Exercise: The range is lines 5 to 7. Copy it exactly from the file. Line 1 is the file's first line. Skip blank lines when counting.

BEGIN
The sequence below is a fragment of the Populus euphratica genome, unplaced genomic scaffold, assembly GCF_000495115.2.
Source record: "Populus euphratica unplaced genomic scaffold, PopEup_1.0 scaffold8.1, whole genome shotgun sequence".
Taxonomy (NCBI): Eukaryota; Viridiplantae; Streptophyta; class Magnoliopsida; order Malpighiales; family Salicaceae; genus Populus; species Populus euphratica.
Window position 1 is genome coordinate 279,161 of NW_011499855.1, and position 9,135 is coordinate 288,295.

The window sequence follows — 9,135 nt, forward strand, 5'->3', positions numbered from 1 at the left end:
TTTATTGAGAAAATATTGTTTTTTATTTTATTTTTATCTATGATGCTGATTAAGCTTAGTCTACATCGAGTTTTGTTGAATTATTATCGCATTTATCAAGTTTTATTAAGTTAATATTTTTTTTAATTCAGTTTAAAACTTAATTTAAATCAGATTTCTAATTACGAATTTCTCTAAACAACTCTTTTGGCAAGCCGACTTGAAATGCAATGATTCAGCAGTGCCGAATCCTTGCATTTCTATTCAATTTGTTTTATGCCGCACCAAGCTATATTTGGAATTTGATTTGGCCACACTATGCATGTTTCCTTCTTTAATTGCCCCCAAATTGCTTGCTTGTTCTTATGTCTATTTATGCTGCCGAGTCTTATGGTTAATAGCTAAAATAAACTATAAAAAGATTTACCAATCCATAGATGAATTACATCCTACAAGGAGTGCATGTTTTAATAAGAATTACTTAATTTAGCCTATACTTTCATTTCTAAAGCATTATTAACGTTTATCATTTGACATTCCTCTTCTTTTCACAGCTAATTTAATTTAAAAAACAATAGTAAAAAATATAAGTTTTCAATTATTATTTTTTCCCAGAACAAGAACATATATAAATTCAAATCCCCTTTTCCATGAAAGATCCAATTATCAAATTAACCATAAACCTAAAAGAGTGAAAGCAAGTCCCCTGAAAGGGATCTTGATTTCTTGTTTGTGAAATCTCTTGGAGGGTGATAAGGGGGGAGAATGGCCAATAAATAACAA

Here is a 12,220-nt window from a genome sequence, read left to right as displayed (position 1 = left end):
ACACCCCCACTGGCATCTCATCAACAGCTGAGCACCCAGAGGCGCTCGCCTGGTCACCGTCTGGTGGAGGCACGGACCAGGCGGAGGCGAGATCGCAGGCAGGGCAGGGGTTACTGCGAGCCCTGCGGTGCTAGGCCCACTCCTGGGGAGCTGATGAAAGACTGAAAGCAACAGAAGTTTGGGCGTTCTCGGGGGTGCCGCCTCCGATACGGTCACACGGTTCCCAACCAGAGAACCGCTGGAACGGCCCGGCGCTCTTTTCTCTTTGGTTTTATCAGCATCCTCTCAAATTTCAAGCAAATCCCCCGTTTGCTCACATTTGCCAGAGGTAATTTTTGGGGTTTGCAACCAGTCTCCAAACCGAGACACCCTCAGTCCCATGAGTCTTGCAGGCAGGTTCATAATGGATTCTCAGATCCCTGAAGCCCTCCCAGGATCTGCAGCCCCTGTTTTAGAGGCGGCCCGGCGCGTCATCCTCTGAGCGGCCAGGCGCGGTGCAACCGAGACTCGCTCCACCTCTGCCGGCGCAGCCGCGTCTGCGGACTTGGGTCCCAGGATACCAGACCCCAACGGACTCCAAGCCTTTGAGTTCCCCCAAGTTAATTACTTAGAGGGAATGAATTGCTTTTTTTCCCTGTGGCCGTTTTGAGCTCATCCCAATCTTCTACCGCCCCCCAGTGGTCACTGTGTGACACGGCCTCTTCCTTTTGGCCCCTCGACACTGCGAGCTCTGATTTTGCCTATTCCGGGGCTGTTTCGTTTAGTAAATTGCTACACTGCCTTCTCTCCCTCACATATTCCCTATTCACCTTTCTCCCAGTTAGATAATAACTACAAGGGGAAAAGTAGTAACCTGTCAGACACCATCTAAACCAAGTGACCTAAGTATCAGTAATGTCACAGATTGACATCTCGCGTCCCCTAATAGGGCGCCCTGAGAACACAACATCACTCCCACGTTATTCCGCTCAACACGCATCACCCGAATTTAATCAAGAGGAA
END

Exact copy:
The window sequence follows — 9,135 nt, forward strand, 5'->3', positions numbered from 1 at the left end:
TTTATTGAGAAAATATTGTTTTTTATTTTATTTTTATCTATGATGCTGATTAAGCTTAGTCTACATCGAGTTTTGTTGAATTATTATCGCATTTATCAAGTTTTATTAAGTTAATATTTTTTTTAATTCAGTTTAAAACTTAATTTAAATCAGATTTCTAATTACGAATTTCTCTAAACAACTCTTTTGGCAAGCCGACTTGAAATGCAATGATTCAGCAGTGCCGAATCCTTGCATTTCTATTCAATTTGTTTTATGCCGCACCAAGCTATATTTGGAATTTGATTTGGCCACACTATGCATGTTTCCTTCTTTAATTGCCCCCAAATTGCTTGCTTGTTCTTATGTCTATTTATGCTGCCGAGTCTTATGGTTAATAGCTAAAATAAACTATAAAAAGATTTACCAATCCATAGATGAATTACATCCTACAAGGAGTGCATGTTTTAATAAGAATTACTTAATTTAGCCTATACTTTCATTTCTAAAGCATTATTAACGTTTATCATTTGACATTCCTCTTCTTTTCACAGCTAATTTAATTTAAAAAACAATAGTAAAAAATATAAGTTTTCAATTATTATTTTTTCCCAGAACAAGAACATATATAAATTCAAATCCCCTTTTCCATGAAAGATCCAATTATCAAATTAACCATAAACCTAAAAGAGTGAAAGCAAGTCCCCTGAAAGGGATCTTGATTTCTTGTTTGTGAAATCTCTTGGAGGGTGATAAGGGGGGAGAATGGCCAATAAATAACAA

Here is a 12,220-nt window from a genome sequence, read left to right as displayed (position 1 = left end):